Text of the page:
CABANA: When Clinical Trials Cause Confusion, Not Clarity
By Mary Stuart, Senior Writer/Market Analyst, MedTech Strategist
Was the CABANA Landmark Atrial Fibrillation Study on Catheter Ablation Positive or Negative?
From a scientific standpoint, CABANA was a failure. The largest, most scientifically-designed clinical trial ever carried out to test the merits of catheter ablation for the treatment of atrial fibrillation (AF) against drugs failed to provide an unequivocal answer on whether catheter ablation is superior to drug therapy for patients with AF. But was it a clinical failure?
On an intent-to-treat basis, catheter ablation was level with drugs, which is either a positive or a negative for the device therapy, depending upon your point of view. Does that validate, once and for all, in a large study with sufficiently long-term follow-up, catheter ablation’s place in the treatment of AF? Or is it a surprisingly poor showing for ablation procedures (since, heavily funded by industry, the real question was, is catheter ablation superior?) And, is it fair to analyze CABANA on an as-treated basis, where devices have a better showing on many measures (and since 27% of patients in the drug arm crossed over to the device therapy), or not?
Those are the controversial questions that have elicited a highly political reaction. Where one stands on the issue depends on which camp one is in—the pharmaceutical or medical side of cardiology, the provider or the payor, or whether you are simply a glass half full or half empty kind of person. Witness, below, the slightly different positioning of the story in various publications when the preliminary results were announced at the Heart Rhythm Society (HRS) meeting in May.
Here, at least, are the facts about the study.
CABANA, which was funded by the National Institutes of Health and the leading device companies working in AF (Abbott Laboratories Inc. (St. Jude Medical); Johnson &Johnson (Biosense Webster); Medtronic plc and Boston Scientific Corp.) was undertaken to compare state-of-the-art drug therapy to catheter ablation in patients with new onset or undertreated AF of all types—paroxysmal, persistent, and long-standing persistent—in patients eligible for therapy. It was an enormous and costly undertaking—in 10 countries, 2,204 patients were enrolled and followed for five years.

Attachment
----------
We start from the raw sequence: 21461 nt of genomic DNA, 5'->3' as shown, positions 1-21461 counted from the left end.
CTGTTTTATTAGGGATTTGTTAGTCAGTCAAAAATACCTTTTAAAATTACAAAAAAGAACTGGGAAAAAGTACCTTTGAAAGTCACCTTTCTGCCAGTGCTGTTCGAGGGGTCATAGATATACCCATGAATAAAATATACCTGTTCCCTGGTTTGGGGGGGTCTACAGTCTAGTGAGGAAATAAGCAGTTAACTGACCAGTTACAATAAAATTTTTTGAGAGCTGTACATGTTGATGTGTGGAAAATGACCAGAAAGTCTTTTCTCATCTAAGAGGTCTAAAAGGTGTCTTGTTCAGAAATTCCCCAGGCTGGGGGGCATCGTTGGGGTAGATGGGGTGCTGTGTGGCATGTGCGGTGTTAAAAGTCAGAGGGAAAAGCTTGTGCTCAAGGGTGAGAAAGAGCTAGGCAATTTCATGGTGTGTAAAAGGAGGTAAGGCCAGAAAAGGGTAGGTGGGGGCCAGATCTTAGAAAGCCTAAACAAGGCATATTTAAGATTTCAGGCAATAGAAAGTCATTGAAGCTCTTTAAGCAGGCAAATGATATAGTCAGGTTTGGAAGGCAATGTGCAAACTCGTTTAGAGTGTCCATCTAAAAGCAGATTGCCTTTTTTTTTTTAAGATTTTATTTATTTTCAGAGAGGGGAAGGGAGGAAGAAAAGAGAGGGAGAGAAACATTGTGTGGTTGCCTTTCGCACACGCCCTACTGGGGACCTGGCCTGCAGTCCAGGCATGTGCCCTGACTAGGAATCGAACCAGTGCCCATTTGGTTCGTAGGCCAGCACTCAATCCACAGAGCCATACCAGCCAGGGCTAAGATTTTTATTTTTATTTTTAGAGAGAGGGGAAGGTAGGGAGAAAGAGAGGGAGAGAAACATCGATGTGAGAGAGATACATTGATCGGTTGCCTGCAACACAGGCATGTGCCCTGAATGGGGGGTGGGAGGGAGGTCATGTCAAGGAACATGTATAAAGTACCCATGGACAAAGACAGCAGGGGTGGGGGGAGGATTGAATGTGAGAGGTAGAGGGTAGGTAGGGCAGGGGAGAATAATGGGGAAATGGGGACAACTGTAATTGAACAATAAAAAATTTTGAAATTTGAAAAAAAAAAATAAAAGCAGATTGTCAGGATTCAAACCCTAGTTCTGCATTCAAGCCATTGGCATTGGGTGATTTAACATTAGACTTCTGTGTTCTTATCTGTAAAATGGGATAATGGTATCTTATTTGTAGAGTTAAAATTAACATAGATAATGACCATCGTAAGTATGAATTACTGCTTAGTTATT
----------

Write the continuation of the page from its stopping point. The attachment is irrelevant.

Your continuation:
In the ablation arm, clinicians used their preferred ablation catheter and had their choice of therapy—pulmonary vein isolation or wide area circumferential ablation, with or without additional ablations in other areas of the heart. Patients in the drug arm received pharmaceuticals for rate or rhythm control and anti-coagulation. The primary endpoints of the study were all-cause mortality, disabling stroke, serious bleeding, or cardiac arrest. Of the 1,108 patients assigned to ablation on an intent-to-treat basis, only 90.8% of patients got that therapy. Of the 1,096 patients assigned to the drug arm, 1,092 were treated, but 27.5% crossed over to the ablation arm. Initial results presented by the investigators (led by Douglas L. Packer, MD, of the Mayo Clinic) at May’s HRS meeting are shown here. (A more formal publication of the study will be made in the near future.)
In presenting the data, Douglas Packer took the “glass half full” position, noting “We believe CABANA is a landmark trial that provides the evidence we have been looking for in the effectiveness and safety of catheter ablation when compared to drug therapy.” (Douglas Packer notes among his disclosures consulting arrangements with Abbott, Biosense Webster, Boston Scientific, CardioFocus, and St. Jude Medical, among a long list of medical device companies.)